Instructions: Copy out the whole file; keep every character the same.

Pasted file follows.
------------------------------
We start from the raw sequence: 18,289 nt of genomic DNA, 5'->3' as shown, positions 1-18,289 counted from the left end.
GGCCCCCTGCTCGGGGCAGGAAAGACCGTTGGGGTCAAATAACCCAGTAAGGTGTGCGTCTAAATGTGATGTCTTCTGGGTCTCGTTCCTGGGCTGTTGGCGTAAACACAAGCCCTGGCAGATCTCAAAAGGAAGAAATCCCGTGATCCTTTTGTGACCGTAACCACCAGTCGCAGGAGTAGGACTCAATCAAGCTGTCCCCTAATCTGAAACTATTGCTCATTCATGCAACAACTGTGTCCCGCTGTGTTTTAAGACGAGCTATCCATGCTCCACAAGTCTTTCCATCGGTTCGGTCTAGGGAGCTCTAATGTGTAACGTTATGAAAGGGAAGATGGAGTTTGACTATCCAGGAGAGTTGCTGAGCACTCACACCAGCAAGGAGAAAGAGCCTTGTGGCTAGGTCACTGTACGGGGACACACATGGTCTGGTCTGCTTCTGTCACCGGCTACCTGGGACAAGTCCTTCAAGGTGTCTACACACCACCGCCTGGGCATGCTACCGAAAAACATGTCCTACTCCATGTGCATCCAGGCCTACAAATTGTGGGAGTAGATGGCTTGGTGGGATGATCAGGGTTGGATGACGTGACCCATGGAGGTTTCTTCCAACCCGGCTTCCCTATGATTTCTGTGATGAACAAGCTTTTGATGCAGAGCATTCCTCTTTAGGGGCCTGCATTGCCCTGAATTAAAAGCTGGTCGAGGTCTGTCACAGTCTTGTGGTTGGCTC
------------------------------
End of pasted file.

We start from the raw sequence: 18,289 nt of genomic DNA, 5'->3' as shown, positions 1-18,289 counted from the left end.
GGCCCCCTGCTCGGGGCAGGAAAGACCGTTGGGGTCAAATAACCCAGTAAGGTGTGCGTCTAAATGTGATGTCTTCTGGGTCTCGTTCCTGGGCTGTTGGCGTAAACACAAGCCCTGGCAGATCTCAAAAGGAAGAAATCCCGTGATCCTTTTGTGACCGTAACCACCAGTCGCAGGAGTAGGACTCAATCAAGCTGTCCCCTAATCTGAAACTATTGCTCATTCATGCAACAACTGTGTCCCGCTGTGTTTTAAGACGAGCTATCCATGCTCCACAAGTCTTTCCATCGGTTCGGTCTAGGGAGCTCTAATGTGTAACGTTATGAAAGGGAAGATGGAGTTTGACTATCCAGGAGAGTTGCTGAGCACTCACACCAGCAAGGAGAAAGAGCCTTGTGGCTAGGTCACTGTACGGGGACACACATGGTCTGGTCTGCTTCTGTCACCGGCTACCTGGGACAAGTCCTTCAAGGTGTCTACACACCACCGCCTGGGCATGCTACCGAAAAACATGTCCTACTCCATGTGCATCCAGGCCTACAAATTGTGGGAGTAGATGGCTTGGTGGGATGATCAGGGTTGGATGACGTGACCCATGGAGGTTTCTTCCAACCCGGCTTCCCTATGATTTCTGTGATGAACAAGCTTTTGATGCAGAGCATTCCTCTTTAGGGGCCTGCATTGCCCTGAATTAAAAGCTGGTCGAGGTCTGTCACAGTCTTGTGGTTGGCTC